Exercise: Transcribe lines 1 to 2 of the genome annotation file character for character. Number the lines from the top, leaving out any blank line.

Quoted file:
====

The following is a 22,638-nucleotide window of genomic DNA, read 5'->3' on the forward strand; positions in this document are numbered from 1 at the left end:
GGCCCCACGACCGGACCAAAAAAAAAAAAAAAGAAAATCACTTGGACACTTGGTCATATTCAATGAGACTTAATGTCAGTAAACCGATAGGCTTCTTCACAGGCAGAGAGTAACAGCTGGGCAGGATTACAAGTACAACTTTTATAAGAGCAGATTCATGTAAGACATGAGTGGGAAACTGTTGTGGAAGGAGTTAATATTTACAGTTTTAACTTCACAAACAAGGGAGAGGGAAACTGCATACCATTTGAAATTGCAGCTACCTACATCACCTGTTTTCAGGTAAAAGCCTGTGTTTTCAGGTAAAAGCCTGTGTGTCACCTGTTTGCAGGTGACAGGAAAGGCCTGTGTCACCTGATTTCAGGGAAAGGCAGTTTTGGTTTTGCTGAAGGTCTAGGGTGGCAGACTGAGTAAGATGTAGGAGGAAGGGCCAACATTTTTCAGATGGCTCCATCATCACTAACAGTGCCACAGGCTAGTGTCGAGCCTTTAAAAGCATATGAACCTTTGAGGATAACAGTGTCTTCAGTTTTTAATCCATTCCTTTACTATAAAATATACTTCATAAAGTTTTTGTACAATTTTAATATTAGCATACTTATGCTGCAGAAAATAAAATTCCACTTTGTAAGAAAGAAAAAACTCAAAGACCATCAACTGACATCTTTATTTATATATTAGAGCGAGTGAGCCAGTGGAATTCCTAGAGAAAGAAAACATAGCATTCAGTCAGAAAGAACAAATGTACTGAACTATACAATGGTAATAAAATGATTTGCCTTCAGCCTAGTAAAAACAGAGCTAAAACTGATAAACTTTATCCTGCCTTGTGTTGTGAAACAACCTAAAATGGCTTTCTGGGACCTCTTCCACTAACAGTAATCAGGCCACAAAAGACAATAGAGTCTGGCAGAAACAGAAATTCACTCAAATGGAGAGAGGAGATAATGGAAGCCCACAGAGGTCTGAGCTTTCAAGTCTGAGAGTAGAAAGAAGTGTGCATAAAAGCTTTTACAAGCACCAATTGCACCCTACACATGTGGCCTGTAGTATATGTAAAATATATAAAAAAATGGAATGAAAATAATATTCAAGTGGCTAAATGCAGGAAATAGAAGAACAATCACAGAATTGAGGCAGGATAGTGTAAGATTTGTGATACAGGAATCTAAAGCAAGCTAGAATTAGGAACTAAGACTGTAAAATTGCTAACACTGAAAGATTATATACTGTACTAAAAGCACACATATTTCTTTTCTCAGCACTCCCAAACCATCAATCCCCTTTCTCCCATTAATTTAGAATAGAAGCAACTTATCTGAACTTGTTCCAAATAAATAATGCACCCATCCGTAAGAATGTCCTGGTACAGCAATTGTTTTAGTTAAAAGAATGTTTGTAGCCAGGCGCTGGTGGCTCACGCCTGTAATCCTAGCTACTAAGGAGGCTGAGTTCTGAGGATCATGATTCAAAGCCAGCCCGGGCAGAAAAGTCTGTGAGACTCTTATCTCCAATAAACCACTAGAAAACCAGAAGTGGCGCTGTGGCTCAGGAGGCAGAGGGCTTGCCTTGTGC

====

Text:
The following is a 22,638-nucleotide window of genomic DNA, read 5'->3' on the forward strand; positions in this document are numbered from 1 at the left end:
GGCCCCACGACCGGACCAAAAAAAAAAAAAAAGAAAATCACTTGGACACTTGGTCATATTCAATGAGACTTAATGTCAGTAAACCGATAGGCTTCTTCACAGGCAGAGAGTAACAGCTGGGCAGGATTACAAGTACAACTTTTATAAGAGCAGATTCATGTAAGACATGAGTGGGAAACTGTTGTGGAAGGAGTTAATATTTACAGTTTTAACTTCACAAACAAGGGAGAGGGAAACTGCATACCATTTGAAATTGCAGCTACCTACATCACCTGTTTTCAGGTAAAAGCCTGTGTTTTCAGGTAAAAGCCTGTGTGTCACCTGTTTGCAGGTGACAGGAAAGGCCTGTGTCACCTGATTTCAGGGAAAGGCAGTTTTGGTTTTGCTGAAGGTCTAGGGTGGCAGACTGAGTAAGATGTAGGAGGAAGGGCCAACATTTTTCAGATGGCTCCATCATCACTAACAGTGCCACAGGCTAGTGTCGAGCCTTTAAAAGCATATGAACCTTTGAGGATAACAGTGTCTTCAGTTTTTAATCCATTCCTTTACTATAAAATATACTTCATAAAGTTTTTGTACAATTTTAATATTAGCATACTTATGCTGCAGAAAATAAAATTCCACTTTGTAAGAAAGAAAAAACTCAAAGACCATCAACTGACATCTTTATTTATATATTAGAGCGAGTGAGCCAGTGGAATTCCTAGAGAAAGAAAACATAGCATTCAGTCAGAAAGAACAAATGTACTGAACTATACAATGGTAATAAAATGATTTGCCTTCAGCCTAGTAAAAACAGAGCTAAAACTGATAAACTTTATCCTGCCTTGTGTTGTGAAACAACCTAAAATGGCTTTCTGGGACCTCTTCCACTAACAGTAATCAGGCCACAAAAGACAATAGAGTCTGGCAGAAACAGAAATTCACTCAAATGGAGAGAGGAGATAATGGAAGCCCACAGAGGTCTGAGCTTTCAAGTCTGAGAGTAGAAAGAAGTGTGCATAAAAGCTTTTACAAGCACCAATTGCACCCTACACATGTGGCCTGTAGTATATGTAAAATATATAAAAAAATGGAATGAAAATAATATTCAAGTGGCTAAATGCAGGAAATAGAAGAACAATCACAGAATTGAGGCAGGATAGTGTAAGATTTGTGATACAGGAATCTAAAGCAAGCTAGAATTAGGAACTAAGACTGTAAAATTGCTAACACTGAAAGATTATATACTGTACTAAAAGCACACATATTTCTTTTCTCAGCACTCCCAAACCATCAATCCCCTTTCTCCCATTAATTTAGAATAGAAGCAACTTATCTGAACTTGTTCCAAATAAATAATGCACCCATCCGTAAGAATGTCCTGGTACAGCAATTGTTTTAGTTAAAAGAATGTTTGTAGCCAGGCGCTGGTGGCTCACGCCTGTAATCCTAGCTACTAAGGAGGCTGAGTTCTGAGGATCATGATTCAAAGCCAGCCCGGGCAGAAAAGTCTGTGAGACTCTTATCTCCAATAAACCACTAGAAAACCAGAAGTGGCGCTGTGGCTCAGGAGGCAGAGGGCTTGCCTTGTGC